Oil price hits negative territory for the first time, Virgin Group ailing, UK firms need wage aid

CORONAVIRUS infections are dropping in many countries, but corporate and financial impacts are increasingly being felt.

Virgin Australia is going into administration, the US oil price has turned negative, and some 140,000 UK companies are asking for government help to pay their wage bills.

Sir Richard Branson’s Virgin Australia is in voluntary administration, the first major company Downunder to fall victim to the pandemic. The airline, nationally second only to Qantas, stopped flights last month after travel bans came into force.

Virgin Australia is hoping buyers and/or investors can keep it alive after it was refused a loan by the Australian government — which spent $900m to bail-out local airlines.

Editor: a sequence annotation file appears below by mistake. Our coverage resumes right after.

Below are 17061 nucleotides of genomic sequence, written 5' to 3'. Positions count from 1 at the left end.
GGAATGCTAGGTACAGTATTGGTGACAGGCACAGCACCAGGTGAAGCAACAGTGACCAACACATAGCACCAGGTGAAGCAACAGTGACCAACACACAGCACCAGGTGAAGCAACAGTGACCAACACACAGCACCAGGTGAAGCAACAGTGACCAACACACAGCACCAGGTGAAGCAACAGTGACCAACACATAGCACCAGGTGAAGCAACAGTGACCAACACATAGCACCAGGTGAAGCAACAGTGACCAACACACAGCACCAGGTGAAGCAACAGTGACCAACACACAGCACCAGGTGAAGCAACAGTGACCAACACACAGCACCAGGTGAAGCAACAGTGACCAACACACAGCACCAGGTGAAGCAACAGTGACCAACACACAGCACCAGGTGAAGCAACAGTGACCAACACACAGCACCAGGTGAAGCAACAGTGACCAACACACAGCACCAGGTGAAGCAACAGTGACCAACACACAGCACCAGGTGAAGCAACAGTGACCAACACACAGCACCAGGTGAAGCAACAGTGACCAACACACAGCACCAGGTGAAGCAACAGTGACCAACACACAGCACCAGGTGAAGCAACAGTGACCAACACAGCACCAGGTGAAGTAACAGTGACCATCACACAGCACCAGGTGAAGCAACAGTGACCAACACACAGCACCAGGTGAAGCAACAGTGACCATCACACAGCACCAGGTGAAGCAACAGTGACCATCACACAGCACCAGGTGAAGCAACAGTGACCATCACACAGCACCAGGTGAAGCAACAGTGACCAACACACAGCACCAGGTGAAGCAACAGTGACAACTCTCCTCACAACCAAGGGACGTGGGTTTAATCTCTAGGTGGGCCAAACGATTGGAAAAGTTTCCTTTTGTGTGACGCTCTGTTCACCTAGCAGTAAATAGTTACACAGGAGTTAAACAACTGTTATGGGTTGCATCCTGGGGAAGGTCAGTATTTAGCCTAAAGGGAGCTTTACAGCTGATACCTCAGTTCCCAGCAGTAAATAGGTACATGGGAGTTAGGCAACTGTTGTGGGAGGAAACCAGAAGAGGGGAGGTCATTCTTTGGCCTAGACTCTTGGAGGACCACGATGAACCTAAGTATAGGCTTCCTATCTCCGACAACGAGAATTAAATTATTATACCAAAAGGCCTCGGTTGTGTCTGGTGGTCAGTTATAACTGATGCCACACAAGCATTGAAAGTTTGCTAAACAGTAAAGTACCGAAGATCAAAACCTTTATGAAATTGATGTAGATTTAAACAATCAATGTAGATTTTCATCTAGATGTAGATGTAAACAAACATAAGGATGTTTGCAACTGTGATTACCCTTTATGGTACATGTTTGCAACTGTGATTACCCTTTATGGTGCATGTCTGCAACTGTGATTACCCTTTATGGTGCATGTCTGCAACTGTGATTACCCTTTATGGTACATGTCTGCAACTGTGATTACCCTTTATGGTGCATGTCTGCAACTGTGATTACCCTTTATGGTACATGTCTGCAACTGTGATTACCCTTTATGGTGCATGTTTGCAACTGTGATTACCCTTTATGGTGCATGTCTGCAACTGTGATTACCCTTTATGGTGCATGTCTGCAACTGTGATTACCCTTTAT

Travel woes have hit the petroleum industry hard, with the price of US oil turning negative for the first time in history. Producers are being forced to pay buyers to take the commodity off their hands because of rapidly diminishing storage capacity.

Oil tanker at sea, platform in background
Oil tankers are now being used for storage

Demand for oil has fallen as worldwide lockdowns have kept people inside and cars in garages. Some firms are even renting tankers to store surplus as the benchmark price of US oil hits minus $37.63 per barrel.

In the UK, meanwhile, more than 140,000 firms have applied for help to pay their wage bill.

They are pinning their hopes on the government’s recently announced Job Retention Scheme. The programme will cover 80 percent of wages up to £2,500 a month, if staff are put on leave.

Chancellor Rishi Sunak said the scheme could pay the wages of more than a million people.